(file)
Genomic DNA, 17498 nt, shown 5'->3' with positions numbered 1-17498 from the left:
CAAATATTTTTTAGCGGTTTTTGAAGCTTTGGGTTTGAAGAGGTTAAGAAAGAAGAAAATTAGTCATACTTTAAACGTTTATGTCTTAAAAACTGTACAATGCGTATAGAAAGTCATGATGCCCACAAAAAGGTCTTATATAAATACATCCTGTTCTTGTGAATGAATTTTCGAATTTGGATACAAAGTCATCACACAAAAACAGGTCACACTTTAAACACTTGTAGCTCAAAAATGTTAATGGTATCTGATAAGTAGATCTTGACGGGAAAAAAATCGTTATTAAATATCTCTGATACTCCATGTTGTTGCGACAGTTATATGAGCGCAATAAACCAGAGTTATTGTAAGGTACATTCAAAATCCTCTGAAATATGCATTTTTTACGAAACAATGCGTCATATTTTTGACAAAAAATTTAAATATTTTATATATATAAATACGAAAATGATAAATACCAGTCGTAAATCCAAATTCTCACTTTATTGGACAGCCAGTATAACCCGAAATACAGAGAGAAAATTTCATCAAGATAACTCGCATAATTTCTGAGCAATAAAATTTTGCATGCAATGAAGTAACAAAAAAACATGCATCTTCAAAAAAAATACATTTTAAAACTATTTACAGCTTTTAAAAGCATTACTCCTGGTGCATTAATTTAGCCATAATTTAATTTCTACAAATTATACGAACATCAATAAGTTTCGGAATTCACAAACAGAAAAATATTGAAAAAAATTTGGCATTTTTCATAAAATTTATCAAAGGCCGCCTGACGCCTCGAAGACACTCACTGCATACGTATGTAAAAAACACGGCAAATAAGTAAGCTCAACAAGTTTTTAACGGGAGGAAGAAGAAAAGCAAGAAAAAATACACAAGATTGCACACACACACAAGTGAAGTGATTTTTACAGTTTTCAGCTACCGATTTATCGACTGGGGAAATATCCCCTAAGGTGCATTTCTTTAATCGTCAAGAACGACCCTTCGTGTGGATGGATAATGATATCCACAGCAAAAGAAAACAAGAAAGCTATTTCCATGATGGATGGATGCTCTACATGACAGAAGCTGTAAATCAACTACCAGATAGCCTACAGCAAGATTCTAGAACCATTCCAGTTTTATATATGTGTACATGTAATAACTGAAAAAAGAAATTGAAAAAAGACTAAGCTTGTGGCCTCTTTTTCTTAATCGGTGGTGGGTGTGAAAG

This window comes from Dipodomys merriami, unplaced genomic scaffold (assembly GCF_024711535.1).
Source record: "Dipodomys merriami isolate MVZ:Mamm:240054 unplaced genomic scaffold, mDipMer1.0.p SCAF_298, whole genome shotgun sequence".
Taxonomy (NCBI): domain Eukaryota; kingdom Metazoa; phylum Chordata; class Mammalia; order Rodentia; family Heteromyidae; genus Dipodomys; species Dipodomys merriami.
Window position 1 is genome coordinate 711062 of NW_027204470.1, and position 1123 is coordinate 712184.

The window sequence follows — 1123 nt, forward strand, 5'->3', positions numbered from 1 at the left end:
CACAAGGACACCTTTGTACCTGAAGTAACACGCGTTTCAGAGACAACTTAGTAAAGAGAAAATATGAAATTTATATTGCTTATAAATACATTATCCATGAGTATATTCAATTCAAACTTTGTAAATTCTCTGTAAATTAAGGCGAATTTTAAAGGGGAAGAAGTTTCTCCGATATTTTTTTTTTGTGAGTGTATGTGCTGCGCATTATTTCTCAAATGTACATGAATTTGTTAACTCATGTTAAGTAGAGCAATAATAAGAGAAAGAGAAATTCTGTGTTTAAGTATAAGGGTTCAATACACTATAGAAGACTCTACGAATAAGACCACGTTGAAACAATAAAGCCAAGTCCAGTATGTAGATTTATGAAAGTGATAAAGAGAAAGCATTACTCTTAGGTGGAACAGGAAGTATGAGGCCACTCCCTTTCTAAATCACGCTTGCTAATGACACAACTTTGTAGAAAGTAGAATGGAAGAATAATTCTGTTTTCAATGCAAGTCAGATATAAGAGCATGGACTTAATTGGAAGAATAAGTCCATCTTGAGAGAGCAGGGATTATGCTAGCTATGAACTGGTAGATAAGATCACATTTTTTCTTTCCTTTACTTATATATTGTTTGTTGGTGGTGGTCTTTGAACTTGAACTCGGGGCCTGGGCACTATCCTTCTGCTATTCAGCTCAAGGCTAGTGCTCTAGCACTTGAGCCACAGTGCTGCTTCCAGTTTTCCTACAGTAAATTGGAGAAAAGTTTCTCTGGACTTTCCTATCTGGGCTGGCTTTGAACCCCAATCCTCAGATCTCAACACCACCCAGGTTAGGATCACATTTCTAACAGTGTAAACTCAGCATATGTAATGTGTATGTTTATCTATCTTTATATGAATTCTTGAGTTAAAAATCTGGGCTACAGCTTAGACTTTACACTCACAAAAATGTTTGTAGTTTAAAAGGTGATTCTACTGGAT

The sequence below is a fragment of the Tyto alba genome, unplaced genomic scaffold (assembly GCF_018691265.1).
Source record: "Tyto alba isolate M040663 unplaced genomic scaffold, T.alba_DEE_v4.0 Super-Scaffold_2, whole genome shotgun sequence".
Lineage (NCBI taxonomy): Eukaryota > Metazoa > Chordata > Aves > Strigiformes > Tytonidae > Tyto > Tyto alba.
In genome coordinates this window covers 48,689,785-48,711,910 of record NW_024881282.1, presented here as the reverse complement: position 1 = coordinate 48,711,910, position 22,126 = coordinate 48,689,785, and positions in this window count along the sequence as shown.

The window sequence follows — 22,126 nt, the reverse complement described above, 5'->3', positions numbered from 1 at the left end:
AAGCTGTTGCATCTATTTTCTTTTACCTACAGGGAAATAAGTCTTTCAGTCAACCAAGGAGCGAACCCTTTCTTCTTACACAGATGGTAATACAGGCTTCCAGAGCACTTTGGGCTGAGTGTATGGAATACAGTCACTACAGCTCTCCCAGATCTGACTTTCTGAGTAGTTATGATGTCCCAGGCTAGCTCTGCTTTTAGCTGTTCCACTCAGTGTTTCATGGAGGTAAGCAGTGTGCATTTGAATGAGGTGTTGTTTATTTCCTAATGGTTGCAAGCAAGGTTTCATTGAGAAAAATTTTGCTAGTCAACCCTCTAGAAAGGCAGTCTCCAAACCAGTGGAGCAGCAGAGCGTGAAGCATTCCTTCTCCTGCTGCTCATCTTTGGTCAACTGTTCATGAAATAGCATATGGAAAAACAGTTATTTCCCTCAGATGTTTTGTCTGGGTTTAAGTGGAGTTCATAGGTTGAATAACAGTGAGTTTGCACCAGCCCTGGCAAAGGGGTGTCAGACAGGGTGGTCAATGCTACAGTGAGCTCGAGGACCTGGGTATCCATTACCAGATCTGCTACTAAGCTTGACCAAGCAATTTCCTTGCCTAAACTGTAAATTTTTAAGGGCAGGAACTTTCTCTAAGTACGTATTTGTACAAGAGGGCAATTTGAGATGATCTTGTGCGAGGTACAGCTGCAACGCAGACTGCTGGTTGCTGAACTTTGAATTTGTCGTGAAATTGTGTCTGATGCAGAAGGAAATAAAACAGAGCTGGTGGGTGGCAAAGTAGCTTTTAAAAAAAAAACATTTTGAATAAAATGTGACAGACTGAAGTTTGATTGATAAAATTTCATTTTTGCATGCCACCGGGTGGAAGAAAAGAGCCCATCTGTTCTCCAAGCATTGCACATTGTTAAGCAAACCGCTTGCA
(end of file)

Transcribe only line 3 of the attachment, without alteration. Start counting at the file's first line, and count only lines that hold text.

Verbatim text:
This window comes from Dipodomys merriami, unplaced genomic scaffold (assembly GCF_024711535.1).